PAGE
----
A billion here, a billion there, pretty soon…

Your Humble Blogger doesn’t know anything about economics, really. I don’t understand macro- or micro-, and I don’t know what else I don’t understand, either. I don’t know anything about banking or financial services. And I don’t, honestly, want to learn very much about either of those things. Learning about them seems dreary and unproductive, and probably everything I would learn would be wrong again within a few years. Sigh.

Anyway, what with not knowing anything about banking and economics, I am sometimes perplexed by news items like this one, which reports that the former Clear Channel corporation that owns 850 radio stations has gone bankrupt, and will not be paying off ten billion dollars of its twenty billion dollar debt. This of course comes on the heels of a different ownder of 450 radio stations going bankrupt last fall; they will not pay a billion out of their two billion dollar debt. Toys R Us, of course, will not be repaying some five billion or more.

So, again, I don’t know anything about economics or banking, but that seems like a lot of money for whoever is lending it to not get back. I would think that if that sort of thing happens a lot, as it seems to do, that it would have a really unfortunate effect on the entire national economy.

Look, humans (including me) are terrible at scale, so let me attempt to talk this through. Think about mortgages—it seems that the mortgage default spike in 2008-209 caused real damage throughout the economy, and rattled the entire financial system. Yes? I don’t know how much was unpaid out of a typical default for a mortgage, but let’s call it, oh, $150,000? That’s three-quarters of the median price for a new house. I mean, the average could be a bit more than that, or a lot less, I dunno. But if we take that fairly random number and think about the spike up to three million foreclosures—that’s, er, a thousand million is a billion in this country, so that’s four hundred and fifty billion dollars in default. That’s a lot of money. That is, in fact, a colossal fuckload of money. Wow. I don’t know if it’s close to the real number; I would believe anything from a hundred billion to, oh, six hundred billion. A lot of money.

On the other hand, the Clear Channel default is one company and ten billion dollars and there are a lot of corporate bankruptcies.

And, yeah, the people who aren’t getting their debt repaid are getting equity in the company, but then the banks got equity in the foreclosed houses, so. And the lenders in the Clear Channel business aren’t directly banks, as such, it seems. And the odds of default are priced in to the interest rates and so forth in very different ways. And there are probably other reasons the two kinds of things aren’t really comparable, even if they are both about money being borrowed that can’t be repaid. Like I said, I don’t really know anything about economics.

Still and all, I do worry that there are more crashes coming. There’s a line sometimes attributed to Alex Pollack that goes something like Debts that cannot be paid won’t be. There’s a lot of debt in this country (I see there is something like a trillion dollars in credit card debt in this country, of which I cannot believe that anything like half will ever be paid) and we seem to putter along pretty well, so maybe these massive corporate bankruptcies are not just an ordinary part of corporate capitalism (with all that entails) and are not a danger to the system. I don’t understand how that could be the case, but then, as I keep saying, there’s so much I don’t understand.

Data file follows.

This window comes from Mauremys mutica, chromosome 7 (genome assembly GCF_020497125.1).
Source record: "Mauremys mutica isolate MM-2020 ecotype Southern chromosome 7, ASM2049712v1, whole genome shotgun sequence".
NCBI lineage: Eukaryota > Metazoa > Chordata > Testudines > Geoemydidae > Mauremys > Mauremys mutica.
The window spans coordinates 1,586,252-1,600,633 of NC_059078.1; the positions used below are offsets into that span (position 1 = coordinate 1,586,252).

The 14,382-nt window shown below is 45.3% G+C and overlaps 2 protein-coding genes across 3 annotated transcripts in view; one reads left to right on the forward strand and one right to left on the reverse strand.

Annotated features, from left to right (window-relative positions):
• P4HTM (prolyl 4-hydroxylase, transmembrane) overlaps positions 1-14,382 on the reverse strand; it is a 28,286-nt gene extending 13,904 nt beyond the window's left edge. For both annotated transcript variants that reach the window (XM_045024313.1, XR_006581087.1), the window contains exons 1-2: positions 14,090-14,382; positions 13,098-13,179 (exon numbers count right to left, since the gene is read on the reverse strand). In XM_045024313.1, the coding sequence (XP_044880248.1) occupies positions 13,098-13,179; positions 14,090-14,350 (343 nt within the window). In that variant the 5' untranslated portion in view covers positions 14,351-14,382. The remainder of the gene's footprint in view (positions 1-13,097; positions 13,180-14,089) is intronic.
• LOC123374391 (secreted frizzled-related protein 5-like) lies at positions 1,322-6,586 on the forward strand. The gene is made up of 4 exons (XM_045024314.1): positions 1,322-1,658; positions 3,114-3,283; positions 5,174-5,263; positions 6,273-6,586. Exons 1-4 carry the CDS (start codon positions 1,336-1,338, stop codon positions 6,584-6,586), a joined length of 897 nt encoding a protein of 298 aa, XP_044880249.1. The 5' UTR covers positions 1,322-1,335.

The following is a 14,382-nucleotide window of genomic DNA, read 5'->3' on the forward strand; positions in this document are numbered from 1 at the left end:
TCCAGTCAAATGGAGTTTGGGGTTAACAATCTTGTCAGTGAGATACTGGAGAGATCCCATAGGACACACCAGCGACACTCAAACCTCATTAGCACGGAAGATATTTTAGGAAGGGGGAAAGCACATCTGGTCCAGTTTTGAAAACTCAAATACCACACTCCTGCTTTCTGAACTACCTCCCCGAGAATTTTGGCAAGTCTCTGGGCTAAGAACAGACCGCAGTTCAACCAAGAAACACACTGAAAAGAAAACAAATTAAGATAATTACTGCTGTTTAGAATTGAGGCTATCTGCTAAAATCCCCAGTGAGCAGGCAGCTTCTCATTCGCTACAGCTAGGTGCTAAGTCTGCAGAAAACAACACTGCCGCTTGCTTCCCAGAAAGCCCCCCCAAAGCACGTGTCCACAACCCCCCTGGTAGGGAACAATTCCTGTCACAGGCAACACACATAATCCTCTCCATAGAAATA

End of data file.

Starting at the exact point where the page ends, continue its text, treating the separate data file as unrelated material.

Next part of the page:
Tolerabimus quod tolerare debemus,

1 thought on “A billion here, a billion there, pretty soon…

  1. Chris Cobb

    An important factor that I, in my economic ignorance, assume is important in gauging the impact of bankruptcies on the market is whether the risk on the debt was priced appropriately. One major reason that the subprime mortgage crisis hit so hard was because, due to a variety of factors (among which incompetence and fraud both loom large), the risk levels for investment instruments that included lots of subprime mortgage debt were badly mis-assessed, so that entities that had invested in those instruments were much more badly exposed to loss than they should have been, which contributed to the cascade of failures when the housing bubble burst.

    My general sense is that the economy is more vulnerable to a downturn now than it has been for some time, and it has been given a solid push in that direction by the stupid, venal Republican tax cut. However, the checks on risk-taking by banks put in place by Dodd-Frank and not yet removed by the stupid, venal Republican Congress are a much better protection against cascading bank failures than what was in place in 2008.

    It looks, then, like there is danger of recession in the next year or two, but not of system collapse, as there was in 2008. Of course, the fact that the Federal Government has the worst possible leadership in place needs to be factored into our risk assessment. If there were an economic downturn on their watch, their response would almost certainly worsen it significantly. I can’t guess how great an impact the mismanagement of the economy by the Donald Trump/Larry Kudlow/etc. team would be on a downturn, but it would have to be substantial.


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